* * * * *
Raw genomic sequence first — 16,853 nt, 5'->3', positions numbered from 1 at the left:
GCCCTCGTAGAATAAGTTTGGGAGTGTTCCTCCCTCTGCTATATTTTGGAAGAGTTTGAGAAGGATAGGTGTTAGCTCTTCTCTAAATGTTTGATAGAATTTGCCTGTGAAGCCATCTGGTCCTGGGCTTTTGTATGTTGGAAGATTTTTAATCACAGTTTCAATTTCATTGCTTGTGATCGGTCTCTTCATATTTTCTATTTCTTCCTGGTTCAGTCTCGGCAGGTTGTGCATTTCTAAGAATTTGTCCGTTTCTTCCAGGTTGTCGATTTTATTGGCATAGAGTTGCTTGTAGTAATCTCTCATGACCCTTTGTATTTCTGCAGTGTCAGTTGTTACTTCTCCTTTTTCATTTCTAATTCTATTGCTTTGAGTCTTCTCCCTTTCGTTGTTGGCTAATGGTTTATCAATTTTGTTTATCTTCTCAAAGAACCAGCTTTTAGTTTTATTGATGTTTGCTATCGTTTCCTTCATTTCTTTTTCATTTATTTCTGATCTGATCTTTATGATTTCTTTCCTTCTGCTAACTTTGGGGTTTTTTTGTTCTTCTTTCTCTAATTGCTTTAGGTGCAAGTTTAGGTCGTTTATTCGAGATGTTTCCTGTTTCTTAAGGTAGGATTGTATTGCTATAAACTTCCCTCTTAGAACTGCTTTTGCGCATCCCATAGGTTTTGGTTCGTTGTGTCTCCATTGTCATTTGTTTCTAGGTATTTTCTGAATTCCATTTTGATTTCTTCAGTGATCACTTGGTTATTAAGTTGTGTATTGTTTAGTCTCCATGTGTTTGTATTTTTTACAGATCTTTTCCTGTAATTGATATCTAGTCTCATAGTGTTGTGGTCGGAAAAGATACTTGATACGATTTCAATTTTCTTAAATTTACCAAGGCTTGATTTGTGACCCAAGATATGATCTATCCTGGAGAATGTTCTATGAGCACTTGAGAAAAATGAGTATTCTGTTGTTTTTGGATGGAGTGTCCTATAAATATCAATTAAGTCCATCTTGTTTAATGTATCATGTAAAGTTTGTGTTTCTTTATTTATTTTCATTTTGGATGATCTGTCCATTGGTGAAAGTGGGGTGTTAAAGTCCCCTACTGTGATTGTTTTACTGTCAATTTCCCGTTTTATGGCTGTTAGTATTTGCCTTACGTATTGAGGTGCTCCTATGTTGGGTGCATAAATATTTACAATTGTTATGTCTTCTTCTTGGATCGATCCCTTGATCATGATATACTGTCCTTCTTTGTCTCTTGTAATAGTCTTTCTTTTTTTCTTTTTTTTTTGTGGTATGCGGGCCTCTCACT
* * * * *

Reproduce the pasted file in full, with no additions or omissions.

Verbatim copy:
Raw genomic sequence first — 16,853 nt, 5'->3', positions numbered from 1 at the left:
GCCCTCGTAGAATAAGTTTGGGAGTGTTCCTCCCTCTGCTATATTTTGGAAGAGTTTGAGAAGGATAGGTGTTAGCTCTTCTCTAAATGTTTGATAGAATTTGCCTGTGAAGCCATCTGGTCCTGGGCTTTTGTATGTTGGAAGATTTTTAATCACAGTTTCAATTTCATTGCTTGTGATCGGTCTCTTCATATTTTCTATTTCTTCCTGGTTCAGTCTCGGCAGGTTGTGCATTTCTAAGAATTTGTCCGTTTCTTCCAGGTTGTCGATTTTATTGGCATAGAGTTGCTTGTAGTAATCTCTCATGACCCTTTGTATTTCTGCAGTGTCAGTTGTTACTTCTCCTTTTTCATTTCTAATTCTATTGCTTTGAGTCTTCTCCCTTTCGTTGTTGGCTAATGGTTTATCAATTTTGTTTATCTTCTCAAAGAACCAGCTTTTAGTTTTATTGATGTTTGCTATCGTTTCCTTCATTTCTTTTTCATTTATTTCTGATCTGATCTTTATGATTTCTTTCCTTCTGCTAACTTTGGGGTTTTTTTGTTCTTCTTTCTCTAATTGCTTTAGGTGCAAGTTTAGGTCGTTTATTCGAGATGTTTCCTGTTTCTTAAGGTAGGATTGTATTGCTATAAACTTCCCTCTTAGAACTGCTTTTGCGCATCCCATAGGTTTTGGTTCGTTGTGTCTCCATTGTCATTTGTTTCTAGGTATTTTCTGAATTCCATTTTGATTTCTTCAGTGATCACTTGGTTATTAAGTTGTGTATTGTTTAGTCTCCATGTGTTTGTATTTTTTACAGATCTTTTCCTGTAATTGATATCTAGTCTCATAGTGTTGTGGTCGGAAAAGATACTTGATACGATTTCAATTTTCTTAAATTTACCAAGGCTTGATTTGTGACCCAAGATATGATCTATCCTGGAGAATGTTCTATGAGCACTTGAGAAAAATGAGTATTCTGTTGTTTTTGGATGGAGTGTCCTATAAATATCAATTAAGTCCATCTTGTTTAATGTATCATGTAAAGTTTGTGTTTCTTTATTTATTTTCATTTTGGATGATCTGTCCATTGGTGAAAGTGGGGTGTTAAAGTCCCCTACTGTGATTGTTTTACTGTCAATTTCCCGTTTTATGGCTGTTAGTATTTGCCTTACGTATTGAGGTGCTCCTATGTTGGGTGCATAAATATTTACAATTGTTATGTCTTCTTCTTGGATCGATCCCTTGATCATGATATACTGTCCTTCTTTGTCTCTTGTAATAGTCTTTCTTTTTTTCTTTTTTTTTTGTGGTATGCGGGCCTCTCACT